1. With Further Ado

    April 12, 2011 by Elaine Suess

    Ok, I’ll admit it. I’m a logophile.

    And because I love words and language, I sometimes wonder about specific words and how they’re used!

    For example, you’ve probably been to an event recently where someone introduced a speaker, saying, “without further ado.”

    Have you ever wondered what “ado” really means, and why it’s seldom heard unless within that phrase?

    That type of thinking leads me to a few questions:

    As a leader, where is the “ado” for you in your business? What do you need to see from a different perspective?

    Think Different

    Do you remember the Apple Campaign from 1997?

    It was simple. The phrase “Think Different” was initially married with black and white pictures of pioneers of innovation, risk takers and those who saw the world in another light, like Albert Einstein, Amelia Erhart, Jim Henson and Muhammed Ali.

    Shouldn’t the word “different” have been an adverb, with an “ly” at the end of it?  I just wasn’t used to seeing that word in that context, with that spelling.

    Discovering a Trove

    As words and phrases go, it might be worth taking Apple’s advice to deepen our understanding of the people and things around us. It might be worth taking the “ado” out of the common phrase, and flipping it on its head. Without much ado, we can redefine the norm.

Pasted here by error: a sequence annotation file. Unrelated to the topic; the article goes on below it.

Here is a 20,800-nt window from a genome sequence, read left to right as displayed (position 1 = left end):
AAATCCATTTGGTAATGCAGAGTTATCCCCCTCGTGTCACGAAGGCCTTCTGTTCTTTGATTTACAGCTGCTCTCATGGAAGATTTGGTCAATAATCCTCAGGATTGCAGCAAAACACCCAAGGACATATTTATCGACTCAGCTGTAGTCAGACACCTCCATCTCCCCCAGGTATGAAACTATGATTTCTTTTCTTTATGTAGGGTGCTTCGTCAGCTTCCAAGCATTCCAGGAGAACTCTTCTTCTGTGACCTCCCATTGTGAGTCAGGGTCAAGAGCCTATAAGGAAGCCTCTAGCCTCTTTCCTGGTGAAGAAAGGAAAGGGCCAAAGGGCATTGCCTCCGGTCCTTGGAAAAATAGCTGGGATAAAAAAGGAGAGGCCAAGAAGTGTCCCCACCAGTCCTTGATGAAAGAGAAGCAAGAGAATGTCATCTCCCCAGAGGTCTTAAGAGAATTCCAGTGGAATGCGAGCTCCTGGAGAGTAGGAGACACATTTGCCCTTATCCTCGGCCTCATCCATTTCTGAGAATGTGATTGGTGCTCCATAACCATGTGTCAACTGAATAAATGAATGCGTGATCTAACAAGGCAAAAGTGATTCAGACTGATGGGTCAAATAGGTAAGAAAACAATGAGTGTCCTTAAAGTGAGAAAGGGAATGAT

When we look with different eyes at our businesses, associates and colleagues, we often find out what a trove (A collection of valuable items discovered or found, usually partnered with treasure) we have, right in front of us. We can wreak (to express or gratify, usually partnered with havoc) profitability! We can wreak effectiveness.

    Inquiring Minds

    When we use inquiry with the people and things that surround us, we can create new meaning and innovation.

    What steps can you take right now to look at people and processes outside of the “normal” context? Here are a few thoughts:

    1. Ask more. Tell less. Take on an approach of inquiry vs. defensiveness or rootedness when you’re thinking about the path to a project or goal.
    2. Disrupt a routine. Not only is your brain challenged to respond differently, but you may also see things in a different light when you break your patterns.
    3. Give yourself permission to try an approach that doesn’t promise a successful outcome. You’ll likely learn something valuable along the way.

    Try these out this week! In the meantime, let me know how it goes. I’ll be at your beck and call!


Facebook Like Button for Dummies